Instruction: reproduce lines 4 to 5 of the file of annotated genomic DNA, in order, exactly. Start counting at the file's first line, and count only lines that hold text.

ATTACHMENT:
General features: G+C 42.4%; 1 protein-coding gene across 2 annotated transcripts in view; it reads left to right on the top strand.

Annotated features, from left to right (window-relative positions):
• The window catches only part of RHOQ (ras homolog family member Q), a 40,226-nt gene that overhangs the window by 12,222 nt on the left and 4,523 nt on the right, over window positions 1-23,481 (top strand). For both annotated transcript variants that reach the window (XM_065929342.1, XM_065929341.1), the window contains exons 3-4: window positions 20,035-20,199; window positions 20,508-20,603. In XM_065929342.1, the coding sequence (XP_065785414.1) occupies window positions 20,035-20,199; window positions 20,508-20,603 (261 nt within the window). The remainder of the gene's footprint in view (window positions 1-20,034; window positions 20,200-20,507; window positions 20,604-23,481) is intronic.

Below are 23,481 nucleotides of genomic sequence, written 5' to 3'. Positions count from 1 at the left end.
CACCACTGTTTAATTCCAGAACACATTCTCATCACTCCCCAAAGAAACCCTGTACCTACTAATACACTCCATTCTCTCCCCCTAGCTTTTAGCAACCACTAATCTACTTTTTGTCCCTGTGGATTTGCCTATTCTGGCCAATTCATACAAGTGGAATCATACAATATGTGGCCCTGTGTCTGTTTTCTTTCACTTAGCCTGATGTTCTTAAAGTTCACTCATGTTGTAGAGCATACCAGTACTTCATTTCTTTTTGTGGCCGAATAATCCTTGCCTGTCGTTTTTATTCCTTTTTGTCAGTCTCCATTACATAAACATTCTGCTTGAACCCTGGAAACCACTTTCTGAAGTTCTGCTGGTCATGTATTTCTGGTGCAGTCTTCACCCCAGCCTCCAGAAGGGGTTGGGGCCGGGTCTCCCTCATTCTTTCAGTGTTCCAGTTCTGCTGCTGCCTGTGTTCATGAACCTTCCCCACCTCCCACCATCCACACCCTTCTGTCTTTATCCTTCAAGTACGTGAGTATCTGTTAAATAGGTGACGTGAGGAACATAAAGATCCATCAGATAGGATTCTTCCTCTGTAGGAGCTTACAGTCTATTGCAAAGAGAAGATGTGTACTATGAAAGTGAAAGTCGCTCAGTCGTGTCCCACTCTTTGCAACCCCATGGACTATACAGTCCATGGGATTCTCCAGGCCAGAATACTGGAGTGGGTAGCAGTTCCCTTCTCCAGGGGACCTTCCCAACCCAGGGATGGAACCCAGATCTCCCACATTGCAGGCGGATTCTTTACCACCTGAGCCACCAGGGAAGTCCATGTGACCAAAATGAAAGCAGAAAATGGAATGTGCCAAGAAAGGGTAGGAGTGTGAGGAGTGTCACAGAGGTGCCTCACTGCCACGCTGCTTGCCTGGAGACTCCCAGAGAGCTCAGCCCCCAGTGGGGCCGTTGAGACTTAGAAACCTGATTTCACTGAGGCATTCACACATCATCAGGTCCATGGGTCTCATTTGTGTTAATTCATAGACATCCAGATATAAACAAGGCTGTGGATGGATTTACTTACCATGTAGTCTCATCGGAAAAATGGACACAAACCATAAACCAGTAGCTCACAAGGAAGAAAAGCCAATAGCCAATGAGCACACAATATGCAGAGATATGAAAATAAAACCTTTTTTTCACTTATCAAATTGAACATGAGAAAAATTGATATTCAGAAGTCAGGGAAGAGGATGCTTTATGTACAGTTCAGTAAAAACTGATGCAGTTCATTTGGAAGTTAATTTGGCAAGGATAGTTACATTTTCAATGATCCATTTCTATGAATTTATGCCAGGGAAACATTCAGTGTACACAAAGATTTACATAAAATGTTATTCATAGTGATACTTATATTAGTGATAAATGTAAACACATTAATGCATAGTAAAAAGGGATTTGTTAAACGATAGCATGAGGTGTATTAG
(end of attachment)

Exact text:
Below are 23,481 nucleotides of genomic sequence, written 5' to 3'. Positions count from 1 at the left end.
CACCACTGTTTAATTCCAGAACACATTCTCATCACTCCCCAAAGAAACCCTGTACCTACTAATACACTCCATTCTCTCCCCCTAGCTTTTAGCAACCACTAATCTACTTTTTGTCCCTGTGGATTTGCCTATTCTGGCCAATTCATACAAGTGGAATCATACAATATGTGGCCCTGTGTCTGTTTTCTTTCACTTAGCCTGATGTTCTTAAAGTTCACTCATGTTGTAGAGCATACCAGTACTTCATTTCTTTTTGTGGCCGAATAATCCTTGCCTGTCGTTTTTATTCCTTTTTGTCAGTCTCCATTACATAAACATTCTGCTTGAACCCTGGAAACCACTTTCTGAAGTTCTGCTGGTCATGTATTTCTGGTGCAGTCTTCACCCCAGCCTCCAGAAGGGGTTGGGGCCGGGTCTCCCTCATTCTTTCAGTGTTCCAGTTCTGCTGCTGCCTGTGTTCATGAACCTTCCCCACCTCCCACCATCCACACCCTTCTGTCTTTATCCTTCAAGTACGTGAGTATCTGTTAAATAGGTGACGTGAGGAACATAAAGATCCATCAGATAGGATTCTTCCTCTGTAGGAGCTTACAGTCTATTGCAAAGAGAAGATGTGTACTATGAAAGTGAAAGTCGCTCAGTCGTGTCCCACTCTTTGCAACCCCATGGACTATACAGTCCATGGGATTCTCCAGGCCAGAATACTGGAGTGGGTAGCAGTTCCCTTCTCCAGGGGACCTTCCCAACCCAGGGATGGAACCCAGATCTCCCACATTGCAGGCGGATTCTTTACCACCTGAGCCACCAGGGAAGTCCATGTGACCAAAATGAAAGCAGAAAATGGAATGTGCCAAGAAAGGGTAGGAGTGTGAGGAGTGTCACAGAGGTGCCTCACTGCCACGCTGCTTGCCTGGAGACTCCCAGAGAGCTCAGCCCCCAGTGGGGCCGTTGAGACTTAGAAACCTGATTTCACTGAGGCATTCACACATCATCAGGTCCATGGGTCTCATTTGTGTTAATTCATAGACATCCAGATATAAACAAGGCTGTGGATGGATTTACTTACCATGTAGTCTCATCGGAAAAATGGACACAAACCATAAACCAGTAGCTCACAAGGAAGAAAAGCCAATAGCCAATGAGCACACAATATGCAGAGATATGAAAATAAAACCTTTTTTTCACTTATCAAATTGAACATGAGAAAAATTGATATTCAGAAGTCAGGGAAGAGGATGCTTTATGTACAGTTCAGTAAAAACTGATGCAGTTCATTTGGAAGTTAATTTGGCAAGGATAGTTACATTTTCAATGATCCATTTCTATGAATTTATGCCAGGGAAACATTCAGTGTACACAAAGATTTACATAAAATGTTATTCATAGTGATACTTATATTAGTGATAAATGTAAACACATTAATGCATAGTAAAAAGGGATTTGTTAAACGATAGCATGAGGTGTATTAG